16 Million Indian citizen’s PII compromised in massive data breach
On September 23, 2022, researchers discovered the leaked database through Cyble’s Threat Intelligence platform. The leak was shared by Threat Actor (TA) LeakBase, active on the cybercrime forum – Breach Forum. They have compromised several prominent financial institutions in India prior to this leak.
The database contained the PII (Personally Identifiable Information) of 16 million users of the Swachhata Platform (Swachh.city), a Swachh Bharat Mission initiative governed by the Ministry of Housing and Urban Affairs (MoHUA), Government of India. The platform is used to submit and follow up on municipal complaints.
The leaked data included users’ emails, usernames, passwords, mobile numbers, as well as login and OTP tokens.
Our initial observations revealed that the compromised datasets included a total of 16,457,744 records with the following header values:
id`, `username`, `user_id`, `email`, `password`, `mobile_number`, `otp`, `otp_sent_at`, `mobile_number_verified`, `mobile_number_verified_at`, `email_activation_token`, `email_activation_token_sent_at`, `email_verified`, `email_verified_at`, `remember_token`, `mac_address`, `banned`, `banned_at`, `last_login_at`, `last_login_ip`, `last_login_user_agent`, `last_login_channel`, `created_at`, `updated_at`, `deleted`, `deleted_at`, `non_verified_mobile_number`, `non_verified_mobile_number_otp`, `non_verified_mobile_number_otp_sent_at`, `otp_source`, `login_token`, `login_token_sent_at`, `comments`, `migrated_at`, `icmyc_user_id`
It is worth noting that the records in the compromised datasets consist of comprehensive information on the users registered on the impacted platform. It includes email addresses, encrypted passwords, mobile numbers, IP addresses, user-agent information, MAC address, and the ICMyC user ID of the individuals.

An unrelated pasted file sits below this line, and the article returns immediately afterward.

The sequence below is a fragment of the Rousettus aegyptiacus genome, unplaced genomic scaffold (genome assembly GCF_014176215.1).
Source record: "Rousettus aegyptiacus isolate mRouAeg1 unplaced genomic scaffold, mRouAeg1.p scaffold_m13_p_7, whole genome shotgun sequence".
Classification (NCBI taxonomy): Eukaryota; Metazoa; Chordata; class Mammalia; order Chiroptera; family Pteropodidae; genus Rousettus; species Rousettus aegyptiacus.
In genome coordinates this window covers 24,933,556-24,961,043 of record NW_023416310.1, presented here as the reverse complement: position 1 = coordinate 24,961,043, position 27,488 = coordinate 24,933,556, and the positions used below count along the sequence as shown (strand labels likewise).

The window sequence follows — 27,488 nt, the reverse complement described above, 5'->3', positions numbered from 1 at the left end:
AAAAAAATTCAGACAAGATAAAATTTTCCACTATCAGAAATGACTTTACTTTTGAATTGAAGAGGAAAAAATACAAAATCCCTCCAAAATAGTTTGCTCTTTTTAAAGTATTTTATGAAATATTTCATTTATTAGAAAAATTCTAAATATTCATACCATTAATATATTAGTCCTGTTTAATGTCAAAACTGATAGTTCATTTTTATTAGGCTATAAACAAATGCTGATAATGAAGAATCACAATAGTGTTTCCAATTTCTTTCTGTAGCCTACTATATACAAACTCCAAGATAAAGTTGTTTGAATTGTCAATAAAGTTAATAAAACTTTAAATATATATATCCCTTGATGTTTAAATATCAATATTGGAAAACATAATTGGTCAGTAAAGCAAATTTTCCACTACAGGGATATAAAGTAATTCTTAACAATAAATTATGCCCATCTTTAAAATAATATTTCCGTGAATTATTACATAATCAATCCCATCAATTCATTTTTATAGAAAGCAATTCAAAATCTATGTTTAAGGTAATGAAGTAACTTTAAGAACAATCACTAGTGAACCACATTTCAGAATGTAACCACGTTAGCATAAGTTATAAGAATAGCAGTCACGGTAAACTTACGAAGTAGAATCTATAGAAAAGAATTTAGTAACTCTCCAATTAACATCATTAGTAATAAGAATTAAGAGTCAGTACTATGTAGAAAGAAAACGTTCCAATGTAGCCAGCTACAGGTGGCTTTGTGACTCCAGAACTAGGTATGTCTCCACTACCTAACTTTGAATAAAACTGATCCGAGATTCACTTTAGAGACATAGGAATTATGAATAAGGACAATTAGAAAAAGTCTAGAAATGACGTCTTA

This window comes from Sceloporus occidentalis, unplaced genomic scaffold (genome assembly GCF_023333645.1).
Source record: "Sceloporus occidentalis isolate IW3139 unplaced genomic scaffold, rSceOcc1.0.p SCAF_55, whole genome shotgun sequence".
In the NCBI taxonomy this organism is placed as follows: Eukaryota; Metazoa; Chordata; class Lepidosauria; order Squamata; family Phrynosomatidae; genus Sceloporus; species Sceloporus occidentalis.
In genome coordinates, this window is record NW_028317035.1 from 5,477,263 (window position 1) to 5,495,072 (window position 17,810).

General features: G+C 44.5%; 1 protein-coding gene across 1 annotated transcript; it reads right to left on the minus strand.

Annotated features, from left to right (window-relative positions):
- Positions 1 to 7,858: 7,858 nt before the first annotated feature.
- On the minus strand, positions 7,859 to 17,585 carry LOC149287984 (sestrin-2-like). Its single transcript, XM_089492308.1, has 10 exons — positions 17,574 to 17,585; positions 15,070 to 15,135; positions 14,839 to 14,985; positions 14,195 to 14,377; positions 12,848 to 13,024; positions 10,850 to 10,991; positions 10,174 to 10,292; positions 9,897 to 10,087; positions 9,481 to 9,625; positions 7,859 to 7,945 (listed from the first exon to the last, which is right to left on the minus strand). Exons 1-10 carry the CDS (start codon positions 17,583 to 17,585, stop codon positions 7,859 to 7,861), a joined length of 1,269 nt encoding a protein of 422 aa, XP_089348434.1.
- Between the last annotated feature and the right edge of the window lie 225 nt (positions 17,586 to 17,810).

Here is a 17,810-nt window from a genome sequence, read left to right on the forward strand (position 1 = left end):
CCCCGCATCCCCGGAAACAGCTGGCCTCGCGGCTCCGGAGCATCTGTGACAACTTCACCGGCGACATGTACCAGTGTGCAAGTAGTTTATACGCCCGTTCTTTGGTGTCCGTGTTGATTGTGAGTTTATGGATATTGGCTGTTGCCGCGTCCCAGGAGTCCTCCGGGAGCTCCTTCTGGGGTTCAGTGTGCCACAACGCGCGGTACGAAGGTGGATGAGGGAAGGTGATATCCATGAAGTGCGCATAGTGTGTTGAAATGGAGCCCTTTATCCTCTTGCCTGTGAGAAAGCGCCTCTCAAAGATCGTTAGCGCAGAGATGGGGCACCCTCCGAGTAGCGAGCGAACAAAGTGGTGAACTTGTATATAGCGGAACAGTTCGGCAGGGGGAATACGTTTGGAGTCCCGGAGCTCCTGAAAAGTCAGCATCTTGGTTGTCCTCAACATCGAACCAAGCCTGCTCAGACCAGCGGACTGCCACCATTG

The compromised datasets included 101,718 unique email addresses and 15,835,111 unique mobile numbers, suggesting an indicative number of users impacted in the subject data breach by the TA LeakBase.
ICMyC is a contraction for the “I Change My City” associated with a civil initiative by the non-profitable trust “Janaagraha Centre for Citizenship and Democracy.”
The same organization developed and is also responsible for managing the MoHUA’s “Swachhata-MoHUA” and various other related Swachhata Technology Platforms developed for iOS, Android, and Web users.
Further analysis of the data suggested that 5.96 GB of leaked data was stolen from a Structured Query Language (SQL) database named “swachh_manch” in the impacted database server of the impacted infrastructure.
Over the course of our research, we determined that the oldest account in the dataset was created on June 17, 2022, and the latest login was observed on May 20, 2022. This is supported by the metadata information in the SQL data dump summary, indicating that TA likely exfiltrated the data on May 20, 2022. (See Figure 4). The SQL header also revealed that the impacted infrastructure was running on outdated versions of the phpMyAdmin and the Ubuntu 16.04.1 host operating system.
Possible Cause of the Compromise
Cyble’s Threat Intelligence Platform captured compromised administrator and non-administrator accounts’ login information for the phpPgAdmin web portal of the impacted infrastructure in multiple instances of the stealer malware logs from April 11, 2022. (See Figure 5)
The credentials for root, super admin, admin, and QA admin accounts were using weak password strings that were also prone to password dictionary attacks.
Overview of the Threat Actor’s Forum Activities
The TA LeakBase has been active on BreachForums since March 29, 2022, and is also a moderator on LeakBase.cc. The TA has 391 posts, including 354 threads, and has obtained a positive reputation for their leaks and alleged compromises.
The TA has been active on the forums with regular contributions to breached databases and the sale of admin/unauthorized access to websites.
Our research largely indicates that these credentials were possibly compromised from the developer’s accounts which could have been the primary indicators of TA’s initial access into the compromised infrastructure resulting in the subsequent data breach.
However, the TA had earlier disclosed to our source that their primary tactic was a custom brute forcing method. According to our findings, this method appears to be a plausible attack vector for the subject data breach. The Tactics, Techniques, and Procedures (TTPs) leveraged by the TA for the intrusion mainly remain unconfirmed.
The TA LeakBase has repeatedly targeted public and private entities in India and leaked several compromised datasets on the cybercrime forum. Cyble Research and Intelligence Labs will continue to monitor the TA’s activities.